A variety of our recent posts have looked at both manual cleaning and disinfection, how effective manual efforts are, and touchless disinfection technology to complement manual cleaning regimes. We also reviewed what data is available and how to rate that data when considering investing in a touchless disinfection technology.
In this post I would like to recap some of the main points from our prior posts and introduce the latest in our series of infographic downloads (available here) that reviews the areas for cleaning, the choice of disinfectants (per CDC HICPAC guidelines) and also serves as an introduction to the complementary touchless disinfection systems that are available.
- With regard manual cleaning and disinfection there are a wide variety of guidelines around what to be cleaned and the CDC HICPAC guidelines (all 250 pages!) is one of the most widely used and adopted standard. They divide the room into three sections based around wether the areas to be cleaned penetrate or touch broken or unbroken skin. This then leads to the choice of disinfectant in order to achieve sterilization for critical items that are used to penetrate and be inserted into the body or disinfection for environmental surfaces. The full post is here.
- Unfortunately we know from a range of studies that less than 50% of surfaces are cleaned and disinfected routinely (1), and even after bleach disinfection C. difficile was able to be cultured from 44% of surfaces (2), MRSA was cultured from 66% of sanitized surfaces (3) , whilst VRE was cultured from 71% of surfaces after bleach disinfection (2). In addition it is widely known that handling contaminated linens can then lead to surface contamination via hand or glove contamination (discussed in our blogs here), or from bed changes which can re-contaminate rooms as large quantities of microorganisms are released into the air. Full post here.
- A wide range of touchless disinfection technologies are available to complement manual cleaning regimes (reviewed in our blog here). These range from episodic cleaning agents such as ultraviolet light and vaporization or aerosolization of disinfectants, to self sanitizing surfaces such as Cupron Medical Textiles or Cupron Enhanced EOS Solid Surfaces.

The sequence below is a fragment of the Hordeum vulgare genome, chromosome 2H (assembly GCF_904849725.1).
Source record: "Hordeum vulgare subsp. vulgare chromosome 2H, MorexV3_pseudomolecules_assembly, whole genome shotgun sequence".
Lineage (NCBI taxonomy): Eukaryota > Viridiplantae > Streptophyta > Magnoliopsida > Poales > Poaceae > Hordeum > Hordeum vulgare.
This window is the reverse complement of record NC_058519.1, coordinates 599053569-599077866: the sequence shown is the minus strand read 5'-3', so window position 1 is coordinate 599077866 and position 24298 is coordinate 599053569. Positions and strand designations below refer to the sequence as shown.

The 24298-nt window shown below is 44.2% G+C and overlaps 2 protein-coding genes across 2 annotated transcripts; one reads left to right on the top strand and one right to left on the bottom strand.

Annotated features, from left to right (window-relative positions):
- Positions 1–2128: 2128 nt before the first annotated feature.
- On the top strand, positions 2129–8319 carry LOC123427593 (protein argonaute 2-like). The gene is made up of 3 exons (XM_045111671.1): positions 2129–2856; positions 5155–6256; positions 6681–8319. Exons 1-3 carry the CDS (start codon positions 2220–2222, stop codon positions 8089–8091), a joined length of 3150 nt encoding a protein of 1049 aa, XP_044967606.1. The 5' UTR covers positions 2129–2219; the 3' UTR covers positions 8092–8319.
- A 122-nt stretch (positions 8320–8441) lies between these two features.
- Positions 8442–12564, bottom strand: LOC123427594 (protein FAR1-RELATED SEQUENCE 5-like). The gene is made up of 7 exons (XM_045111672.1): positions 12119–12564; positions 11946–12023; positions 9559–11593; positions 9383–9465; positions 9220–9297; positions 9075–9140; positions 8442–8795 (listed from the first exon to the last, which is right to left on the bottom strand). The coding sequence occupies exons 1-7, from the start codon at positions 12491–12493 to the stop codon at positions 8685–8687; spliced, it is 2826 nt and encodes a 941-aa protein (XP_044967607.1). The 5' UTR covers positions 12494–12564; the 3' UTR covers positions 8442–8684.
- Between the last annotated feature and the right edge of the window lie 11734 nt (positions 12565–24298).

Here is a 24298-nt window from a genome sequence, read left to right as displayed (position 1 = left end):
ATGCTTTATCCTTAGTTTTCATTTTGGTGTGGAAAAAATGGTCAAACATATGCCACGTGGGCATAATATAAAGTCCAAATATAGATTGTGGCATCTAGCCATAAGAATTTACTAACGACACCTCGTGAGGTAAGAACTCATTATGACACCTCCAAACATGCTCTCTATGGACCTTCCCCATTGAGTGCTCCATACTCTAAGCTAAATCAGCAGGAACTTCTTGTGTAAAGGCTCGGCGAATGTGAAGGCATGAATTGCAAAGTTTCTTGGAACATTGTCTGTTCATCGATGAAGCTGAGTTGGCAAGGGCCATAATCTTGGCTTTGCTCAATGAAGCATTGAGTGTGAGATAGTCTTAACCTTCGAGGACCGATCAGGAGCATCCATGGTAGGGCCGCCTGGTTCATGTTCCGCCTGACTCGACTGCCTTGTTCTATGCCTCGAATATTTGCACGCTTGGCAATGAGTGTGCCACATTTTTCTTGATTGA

- The touchless disinfection technologies data can be ranked and rated based upon McDonald and Arduino (4) of the Division for Healthcare Promotion, CDC. The data fits into five tiers of evidence with tier V being the highest quality data. We suggested a range of questions to ask your technology provider here, and suggested peer reviewed, published data from Tier IV or V being the new standard to implement a touchless disinfection system in addition to your current manual regime.
As always we welcome your feedback and thoughts, and please comment below with your experiences and input. Click Here to download the helpful infographic!
References quoted in this article
- Carling PC, Parry MM, Rupp ME, Po JL, Dick B, Von Beheren S. 2008. Improving cleaning of the environment surrounding patients in 36 acute care hospitals. Infect Control Hosp Epidemiol 29:1035-1041.
- Eckstein BC, Adams DA, Eckstein EC et al. 2007. Reduction of Clostridium difficile and vancomycin-resistant Enterococcus contamination of environmental surfaces after an intervention to improve cleaning methods.BMC Infect Dis 7:61.
- French GL, Otter JA, Shannon KP, Adams NM, Watling D, Parks MJ. 2004. Tackling contamination of the hospital environment by methicillin-resistant Staphylococcus aureus (MRSA): a comparison between conventional terminal cleaning and hydrogen peroxide vapour decontamination. J Hosp Infect 57:31-37.
- McDonald LC, Arduino M. Editorial commentary: climbing the evidentiary hierarchy for environmental infection control. Clin Infect Dis. 2013 Jan;56(1):36-9.